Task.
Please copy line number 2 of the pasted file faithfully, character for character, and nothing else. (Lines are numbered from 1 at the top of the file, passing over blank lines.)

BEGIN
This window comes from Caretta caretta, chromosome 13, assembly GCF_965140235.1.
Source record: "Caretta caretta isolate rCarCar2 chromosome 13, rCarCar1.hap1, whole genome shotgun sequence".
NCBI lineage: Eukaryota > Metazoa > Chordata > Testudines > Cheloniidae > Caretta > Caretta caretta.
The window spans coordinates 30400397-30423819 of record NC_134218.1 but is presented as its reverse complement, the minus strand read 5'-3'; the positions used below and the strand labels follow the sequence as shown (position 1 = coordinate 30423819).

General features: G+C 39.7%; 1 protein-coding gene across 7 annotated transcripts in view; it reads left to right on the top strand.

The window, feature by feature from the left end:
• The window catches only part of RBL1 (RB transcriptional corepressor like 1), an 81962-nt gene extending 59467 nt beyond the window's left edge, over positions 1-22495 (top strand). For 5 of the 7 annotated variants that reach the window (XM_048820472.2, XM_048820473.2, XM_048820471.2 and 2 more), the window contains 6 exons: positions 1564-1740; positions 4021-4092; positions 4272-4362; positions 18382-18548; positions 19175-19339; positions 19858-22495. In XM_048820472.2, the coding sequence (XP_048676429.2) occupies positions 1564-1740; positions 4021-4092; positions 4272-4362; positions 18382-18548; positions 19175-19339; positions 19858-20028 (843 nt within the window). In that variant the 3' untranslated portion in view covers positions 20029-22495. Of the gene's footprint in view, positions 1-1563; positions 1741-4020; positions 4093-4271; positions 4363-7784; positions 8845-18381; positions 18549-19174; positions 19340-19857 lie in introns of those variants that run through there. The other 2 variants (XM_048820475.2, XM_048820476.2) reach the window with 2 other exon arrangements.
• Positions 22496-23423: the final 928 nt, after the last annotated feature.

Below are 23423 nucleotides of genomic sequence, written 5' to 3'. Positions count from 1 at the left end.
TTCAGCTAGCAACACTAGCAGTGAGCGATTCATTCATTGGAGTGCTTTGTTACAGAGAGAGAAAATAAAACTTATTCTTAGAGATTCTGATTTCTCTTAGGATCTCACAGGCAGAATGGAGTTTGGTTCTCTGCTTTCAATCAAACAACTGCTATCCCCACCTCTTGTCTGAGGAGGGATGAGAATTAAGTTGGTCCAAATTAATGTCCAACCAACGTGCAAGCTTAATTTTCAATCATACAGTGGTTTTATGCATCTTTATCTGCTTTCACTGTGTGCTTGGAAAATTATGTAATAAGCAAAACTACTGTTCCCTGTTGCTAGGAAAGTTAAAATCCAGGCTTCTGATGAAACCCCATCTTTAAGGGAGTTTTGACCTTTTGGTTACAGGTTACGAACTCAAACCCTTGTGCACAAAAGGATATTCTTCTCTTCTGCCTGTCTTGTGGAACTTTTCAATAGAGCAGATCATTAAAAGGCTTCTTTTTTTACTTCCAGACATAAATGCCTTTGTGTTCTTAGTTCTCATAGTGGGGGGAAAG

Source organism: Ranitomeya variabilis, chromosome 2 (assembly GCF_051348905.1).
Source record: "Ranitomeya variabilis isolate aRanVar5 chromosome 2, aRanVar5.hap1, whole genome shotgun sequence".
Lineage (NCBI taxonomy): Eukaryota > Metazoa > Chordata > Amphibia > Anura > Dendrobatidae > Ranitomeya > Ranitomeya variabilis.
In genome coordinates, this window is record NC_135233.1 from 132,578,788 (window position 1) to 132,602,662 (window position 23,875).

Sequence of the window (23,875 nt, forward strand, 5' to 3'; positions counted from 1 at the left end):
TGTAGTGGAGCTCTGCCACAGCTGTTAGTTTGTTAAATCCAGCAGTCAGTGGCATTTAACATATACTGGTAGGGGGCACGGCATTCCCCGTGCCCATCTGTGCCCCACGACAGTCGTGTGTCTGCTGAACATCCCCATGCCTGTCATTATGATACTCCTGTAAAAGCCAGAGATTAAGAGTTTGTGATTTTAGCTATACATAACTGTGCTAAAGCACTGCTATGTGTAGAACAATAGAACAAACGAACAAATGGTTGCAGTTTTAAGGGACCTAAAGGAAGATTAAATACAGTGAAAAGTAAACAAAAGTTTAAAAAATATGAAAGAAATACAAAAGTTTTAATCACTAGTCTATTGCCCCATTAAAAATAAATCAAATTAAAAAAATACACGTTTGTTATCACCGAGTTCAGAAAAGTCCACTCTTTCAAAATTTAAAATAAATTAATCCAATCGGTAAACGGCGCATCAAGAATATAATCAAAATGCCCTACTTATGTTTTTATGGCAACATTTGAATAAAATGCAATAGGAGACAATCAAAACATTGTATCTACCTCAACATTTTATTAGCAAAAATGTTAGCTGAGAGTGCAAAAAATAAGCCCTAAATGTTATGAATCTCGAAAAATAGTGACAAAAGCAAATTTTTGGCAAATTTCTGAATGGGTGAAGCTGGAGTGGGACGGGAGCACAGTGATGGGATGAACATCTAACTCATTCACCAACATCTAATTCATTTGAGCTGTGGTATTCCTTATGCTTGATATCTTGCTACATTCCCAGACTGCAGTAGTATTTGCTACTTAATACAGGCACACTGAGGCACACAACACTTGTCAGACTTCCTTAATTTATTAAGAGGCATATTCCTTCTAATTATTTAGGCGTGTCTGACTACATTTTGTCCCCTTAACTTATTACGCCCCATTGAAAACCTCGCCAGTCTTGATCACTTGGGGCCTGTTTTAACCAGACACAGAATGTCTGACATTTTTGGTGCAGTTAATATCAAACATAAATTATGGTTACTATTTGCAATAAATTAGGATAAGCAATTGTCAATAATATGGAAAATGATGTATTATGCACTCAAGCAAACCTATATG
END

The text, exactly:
Source record: "Caretta caretta isolate rCarCar2 chromosome 13, rCarCar1.hap1, whole genome shotgun sequence".